When a California worker is injured during the normal course of duty in his or her workplace, he or she is typically entitled to benefits to help pay medical bills and provide wage replacement. Reportedly, many employers, throughout the United States have installed video camera equipment in the workplace in an effort to conduct surveillance of employees while they do their jobs. They do so to ensure that workers' compensation claims filed after an alleged accident are valid. However, some say employers have gone too far, in some situations, by hiring investigators to film injured workers in their private lives.
California is apparently known for being a state that has extremely strict laws regarding stalking. These laws are meant to help protect citizens and make certain that any surveillance conducted is done so in a lawful manner. Anyone convicted of harassing or following another person, or, acting toward him or her in such a way that he or she feels threatened can incur severe penalties under the law, including up to a year in prison.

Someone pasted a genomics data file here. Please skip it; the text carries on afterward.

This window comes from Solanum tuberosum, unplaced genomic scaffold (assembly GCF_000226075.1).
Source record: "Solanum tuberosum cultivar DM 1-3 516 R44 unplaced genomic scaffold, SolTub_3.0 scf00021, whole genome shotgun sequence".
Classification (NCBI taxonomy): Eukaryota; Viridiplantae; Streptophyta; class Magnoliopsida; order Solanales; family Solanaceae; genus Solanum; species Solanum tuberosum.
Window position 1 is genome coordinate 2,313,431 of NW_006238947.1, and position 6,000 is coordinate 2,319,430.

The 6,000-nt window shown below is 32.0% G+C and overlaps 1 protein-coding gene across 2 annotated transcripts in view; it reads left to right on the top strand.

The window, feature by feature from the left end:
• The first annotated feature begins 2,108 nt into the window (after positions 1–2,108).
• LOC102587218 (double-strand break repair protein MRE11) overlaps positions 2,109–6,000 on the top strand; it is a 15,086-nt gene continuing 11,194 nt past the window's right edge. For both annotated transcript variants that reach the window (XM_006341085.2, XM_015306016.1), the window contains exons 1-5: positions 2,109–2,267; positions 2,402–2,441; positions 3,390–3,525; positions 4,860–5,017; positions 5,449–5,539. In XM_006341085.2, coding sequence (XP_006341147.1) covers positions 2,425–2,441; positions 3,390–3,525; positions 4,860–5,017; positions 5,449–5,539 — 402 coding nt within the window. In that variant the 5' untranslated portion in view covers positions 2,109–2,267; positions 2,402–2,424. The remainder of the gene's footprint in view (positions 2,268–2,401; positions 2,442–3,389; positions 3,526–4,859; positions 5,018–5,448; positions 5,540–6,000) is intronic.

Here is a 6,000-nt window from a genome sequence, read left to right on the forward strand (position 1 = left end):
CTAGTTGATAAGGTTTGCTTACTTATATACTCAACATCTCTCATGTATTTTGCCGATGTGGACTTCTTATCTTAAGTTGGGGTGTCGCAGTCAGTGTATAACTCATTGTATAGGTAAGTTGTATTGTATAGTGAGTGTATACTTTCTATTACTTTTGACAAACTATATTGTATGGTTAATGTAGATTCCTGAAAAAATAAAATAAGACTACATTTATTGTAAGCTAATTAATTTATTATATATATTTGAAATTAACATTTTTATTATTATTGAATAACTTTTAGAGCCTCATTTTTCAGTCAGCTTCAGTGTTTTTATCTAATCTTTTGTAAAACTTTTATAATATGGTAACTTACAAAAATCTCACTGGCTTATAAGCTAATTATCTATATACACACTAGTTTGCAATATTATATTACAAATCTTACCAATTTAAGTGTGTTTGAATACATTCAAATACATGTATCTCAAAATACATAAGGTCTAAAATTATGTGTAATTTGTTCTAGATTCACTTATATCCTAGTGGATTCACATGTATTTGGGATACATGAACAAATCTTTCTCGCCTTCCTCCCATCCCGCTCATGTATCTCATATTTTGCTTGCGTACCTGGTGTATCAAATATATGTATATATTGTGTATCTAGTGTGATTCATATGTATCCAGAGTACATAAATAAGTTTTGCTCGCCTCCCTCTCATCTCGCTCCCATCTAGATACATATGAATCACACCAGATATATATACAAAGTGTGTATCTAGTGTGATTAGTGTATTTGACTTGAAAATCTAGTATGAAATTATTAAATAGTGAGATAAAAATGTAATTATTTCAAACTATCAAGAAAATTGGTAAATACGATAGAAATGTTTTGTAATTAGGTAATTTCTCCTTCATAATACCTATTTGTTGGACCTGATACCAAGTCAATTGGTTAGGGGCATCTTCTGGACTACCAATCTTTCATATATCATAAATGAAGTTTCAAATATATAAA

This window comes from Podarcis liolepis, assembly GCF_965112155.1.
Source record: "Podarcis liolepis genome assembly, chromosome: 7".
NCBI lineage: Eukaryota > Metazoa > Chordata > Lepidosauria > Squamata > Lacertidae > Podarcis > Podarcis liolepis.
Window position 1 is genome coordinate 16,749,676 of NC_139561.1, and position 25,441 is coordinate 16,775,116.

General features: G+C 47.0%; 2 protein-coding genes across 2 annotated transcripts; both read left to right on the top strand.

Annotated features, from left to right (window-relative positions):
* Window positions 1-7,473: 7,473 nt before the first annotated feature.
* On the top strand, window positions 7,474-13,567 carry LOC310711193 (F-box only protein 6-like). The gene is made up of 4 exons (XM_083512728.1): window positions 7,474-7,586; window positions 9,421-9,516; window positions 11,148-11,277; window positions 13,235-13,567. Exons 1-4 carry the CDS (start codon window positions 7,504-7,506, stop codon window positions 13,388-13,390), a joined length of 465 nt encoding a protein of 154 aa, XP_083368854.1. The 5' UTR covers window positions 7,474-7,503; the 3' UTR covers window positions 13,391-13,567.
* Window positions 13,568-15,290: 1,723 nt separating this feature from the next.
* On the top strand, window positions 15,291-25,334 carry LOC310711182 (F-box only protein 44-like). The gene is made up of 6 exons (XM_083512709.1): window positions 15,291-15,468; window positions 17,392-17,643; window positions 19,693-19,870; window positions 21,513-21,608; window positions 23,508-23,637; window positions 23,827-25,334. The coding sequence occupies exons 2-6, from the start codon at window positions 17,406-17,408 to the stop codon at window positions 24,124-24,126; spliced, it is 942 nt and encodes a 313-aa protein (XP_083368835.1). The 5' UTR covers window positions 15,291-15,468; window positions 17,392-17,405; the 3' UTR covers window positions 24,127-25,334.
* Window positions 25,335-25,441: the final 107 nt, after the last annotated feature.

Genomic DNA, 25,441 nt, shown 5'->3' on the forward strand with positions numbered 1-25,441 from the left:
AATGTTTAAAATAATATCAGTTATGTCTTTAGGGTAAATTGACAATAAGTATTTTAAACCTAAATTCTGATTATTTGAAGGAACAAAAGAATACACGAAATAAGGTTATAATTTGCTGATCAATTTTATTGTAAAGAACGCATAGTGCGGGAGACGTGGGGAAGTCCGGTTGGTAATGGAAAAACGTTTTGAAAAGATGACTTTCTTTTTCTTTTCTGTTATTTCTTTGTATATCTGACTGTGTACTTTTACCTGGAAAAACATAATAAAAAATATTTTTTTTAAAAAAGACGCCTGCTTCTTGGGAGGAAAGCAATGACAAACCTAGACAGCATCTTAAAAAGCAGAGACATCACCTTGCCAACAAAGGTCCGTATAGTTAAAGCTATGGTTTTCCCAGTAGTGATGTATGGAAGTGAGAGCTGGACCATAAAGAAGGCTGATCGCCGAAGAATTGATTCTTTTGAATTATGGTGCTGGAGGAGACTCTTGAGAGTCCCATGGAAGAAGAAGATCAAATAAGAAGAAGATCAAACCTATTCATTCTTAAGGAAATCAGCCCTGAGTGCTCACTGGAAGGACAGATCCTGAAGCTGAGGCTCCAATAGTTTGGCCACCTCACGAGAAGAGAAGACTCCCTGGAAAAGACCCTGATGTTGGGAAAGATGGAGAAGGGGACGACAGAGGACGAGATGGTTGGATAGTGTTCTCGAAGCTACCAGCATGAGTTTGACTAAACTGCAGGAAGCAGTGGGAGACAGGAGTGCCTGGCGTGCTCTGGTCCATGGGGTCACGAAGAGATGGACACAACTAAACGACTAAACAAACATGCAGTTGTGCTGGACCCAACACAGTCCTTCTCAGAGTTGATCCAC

An investigator conducting surveillance is able to do so within the public arena, meaning, an injured worker could be filmed while he or she is in public. However, a worker has every right to maintain his or her privacy. Therefore, being secretly filmed inside one's home or while in another area not typically seen in public would potentially be considered unlawful.
The issues surrounding workers' compensation can sometimes be very complex and the system difficult to navigate. Any California worker who has questions about filing a claim, or one who believes that his or her rights of privacy have been invaded, can request a consultation with an experienced legal professional in the area. A lawyer would be able to offer clarification and guidance in order to protect one's rights and obtain any benefits to which one might be entitled.
Source: businessinsurance.com, "Filming comp cheats carries privacy risks", Gloria Gonzalez, Oct. 25, 2015